I really like the main character, Camila. I love her passion for soccer and I love the fact that she knows what she wants and she goes for it. I think one of the most valuable aspects of this story is the development of Camila’s mom, I love that she found the streght to stand up for herself and for her kids and I appreciated the way her relationship with Camila evolved throughout the book. The romance is cute and a bigger part of the book that I thought it was going to be, and I like the way it wraps up, I think it’s hopeful but also realistic.
Rating: 4 stars
Never Look Back by Lilliam Rivera
Eury comes to the Bronx as a girl haunted. Haunted by losing everything in Hurricane Maria–and by an evil spirit, Ato. She fully expects the tragedy that befell her and her family in Puerto Rico to catch up with her in New York. Yet, for a time, she can almost set this fear aside, because there’s this boy . . .
Pheus is a golden-voiced, bachata-singing charmer, ready to spend the summer on the beach with his friends, serenading his on-again, off-again flame. That changes when he meets Eury. All he wants is to put a smile on her face and fight off her demons. But some dangers are too powerful for even the strongest love, and as the world threatens to tear them apart, Eury and Pheus must fight for each other and their lives.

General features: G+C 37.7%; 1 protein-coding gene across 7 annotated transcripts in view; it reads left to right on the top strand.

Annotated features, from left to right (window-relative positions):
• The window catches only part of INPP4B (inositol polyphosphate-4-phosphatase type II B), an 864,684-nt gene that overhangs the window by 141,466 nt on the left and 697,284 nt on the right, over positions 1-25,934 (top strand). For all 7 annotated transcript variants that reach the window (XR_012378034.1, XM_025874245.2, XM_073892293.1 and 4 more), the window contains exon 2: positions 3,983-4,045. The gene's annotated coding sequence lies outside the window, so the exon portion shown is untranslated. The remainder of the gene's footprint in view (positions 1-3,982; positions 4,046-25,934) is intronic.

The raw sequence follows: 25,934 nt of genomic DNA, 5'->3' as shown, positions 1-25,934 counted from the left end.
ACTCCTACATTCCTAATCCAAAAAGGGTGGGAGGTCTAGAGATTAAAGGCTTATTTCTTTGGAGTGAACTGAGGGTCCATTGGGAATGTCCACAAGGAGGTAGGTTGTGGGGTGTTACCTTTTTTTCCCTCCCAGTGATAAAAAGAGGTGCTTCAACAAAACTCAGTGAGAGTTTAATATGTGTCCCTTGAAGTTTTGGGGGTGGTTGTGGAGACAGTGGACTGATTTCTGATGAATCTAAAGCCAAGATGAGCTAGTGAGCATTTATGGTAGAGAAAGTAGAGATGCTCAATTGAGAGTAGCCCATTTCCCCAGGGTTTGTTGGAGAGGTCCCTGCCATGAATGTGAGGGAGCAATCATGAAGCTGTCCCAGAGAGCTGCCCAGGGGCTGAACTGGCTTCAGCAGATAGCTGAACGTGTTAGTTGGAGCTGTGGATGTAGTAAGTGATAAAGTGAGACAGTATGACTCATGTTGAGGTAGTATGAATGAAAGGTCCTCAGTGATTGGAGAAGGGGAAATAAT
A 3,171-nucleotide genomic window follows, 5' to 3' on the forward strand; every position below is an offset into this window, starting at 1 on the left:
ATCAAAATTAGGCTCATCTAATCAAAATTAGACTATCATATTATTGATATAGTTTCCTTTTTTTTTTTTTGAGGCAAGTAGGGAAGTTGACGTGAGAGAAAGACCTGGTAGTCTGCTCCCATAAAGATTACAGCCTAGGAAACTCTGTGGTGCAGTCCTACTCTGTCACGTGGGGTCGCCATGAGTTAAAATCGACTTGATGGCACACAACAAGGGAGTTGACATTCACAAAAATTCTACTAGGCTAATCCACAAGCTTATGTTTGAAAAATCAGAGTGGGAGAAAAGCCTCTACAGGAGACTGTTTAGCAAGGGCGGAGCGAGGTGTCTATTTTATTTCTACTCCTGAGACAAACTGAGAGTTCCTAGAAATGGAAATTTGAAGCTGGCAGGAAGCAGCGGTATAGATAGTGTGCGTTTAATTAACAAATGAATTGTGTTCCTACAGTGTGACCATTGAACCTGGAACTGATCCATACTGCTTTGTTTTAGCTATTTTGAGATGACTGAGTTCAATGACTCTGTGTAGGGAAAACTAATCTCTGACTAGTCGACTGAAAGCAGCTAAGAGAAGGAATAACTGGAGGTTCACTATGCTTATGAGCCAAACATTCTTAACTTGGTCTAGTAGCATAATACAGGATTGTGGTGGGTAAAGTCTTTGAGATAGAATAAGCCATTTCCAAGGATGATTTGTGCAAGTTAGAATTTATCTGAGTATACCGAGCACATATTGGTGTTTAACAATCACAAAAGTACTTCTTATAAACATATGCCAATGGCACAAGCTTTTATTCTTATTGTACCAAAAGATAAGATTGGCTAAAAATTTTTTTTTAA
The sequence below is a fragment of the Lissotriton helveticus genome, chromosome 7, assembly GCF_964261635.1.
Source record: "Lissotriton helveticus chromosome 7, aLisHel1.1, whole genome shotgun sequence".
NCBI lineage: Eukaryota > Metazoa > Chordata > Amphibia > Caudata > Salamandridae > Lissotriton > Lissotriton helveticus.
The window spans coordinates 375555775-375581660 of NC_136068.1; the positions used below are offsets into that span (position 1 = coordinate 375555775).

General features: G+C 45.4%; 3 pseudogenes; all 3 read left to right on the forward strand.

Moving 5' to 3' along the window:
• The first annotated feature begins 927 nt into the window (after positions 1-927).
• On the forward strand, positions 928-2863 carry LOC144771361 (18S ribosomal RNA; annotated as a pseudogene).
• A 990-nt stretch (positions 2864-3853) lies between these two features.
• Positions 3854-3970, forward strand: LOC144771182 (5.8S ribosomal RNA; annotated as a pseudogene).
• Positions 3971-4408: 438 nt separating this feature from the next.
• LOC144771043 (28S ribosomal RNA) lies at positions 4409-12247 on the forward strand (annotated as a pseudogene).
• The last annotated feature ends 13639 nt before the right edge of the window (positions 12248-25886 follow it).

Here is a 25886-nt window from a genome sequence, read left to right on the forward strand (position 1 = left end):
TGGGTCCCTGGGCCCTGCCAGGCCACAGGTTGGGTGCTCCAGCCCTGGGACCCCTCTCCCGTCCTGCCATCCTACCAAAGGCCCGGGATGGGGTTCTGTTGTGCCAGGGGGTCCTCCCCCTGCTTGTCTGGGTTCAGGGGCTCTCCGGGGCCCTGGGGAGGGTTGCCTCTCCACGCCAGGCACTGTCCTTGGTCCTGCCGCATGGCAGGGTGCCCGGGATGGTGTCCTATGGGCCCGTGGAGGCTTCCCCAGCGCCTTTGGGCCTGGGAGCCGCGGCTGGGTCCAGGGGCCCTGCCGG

TW: sexual assault, panic attacks, anxiety, depression, PTSD
I really enjoyed this book, the writing is very captivating and the main characters are lovable and easy to root for. This book explores serious topics like toxic relationship, trauma and mental illnesses in a very honest way, which adds a layer to the story and makes it standout.
The most magical thing about yhis book is that it’s a love letter to Puerto Rico, to its beauty and to the strenght of its people, and that was such an emotional and raw element of the story. Also, the way this talks about Hurricane Maria is so powerful and heartbreaking.
I wish this was a bit longer, just because I wanted more time to establish Eury and Pheus’ relationship and I wanted to spend a bit more time in the Inframundo at the end. I think the final part of the books feels a bit like vignettes and I wish there was a bit more time to explore and see more of the Inframundo, which was such a cool part of the story.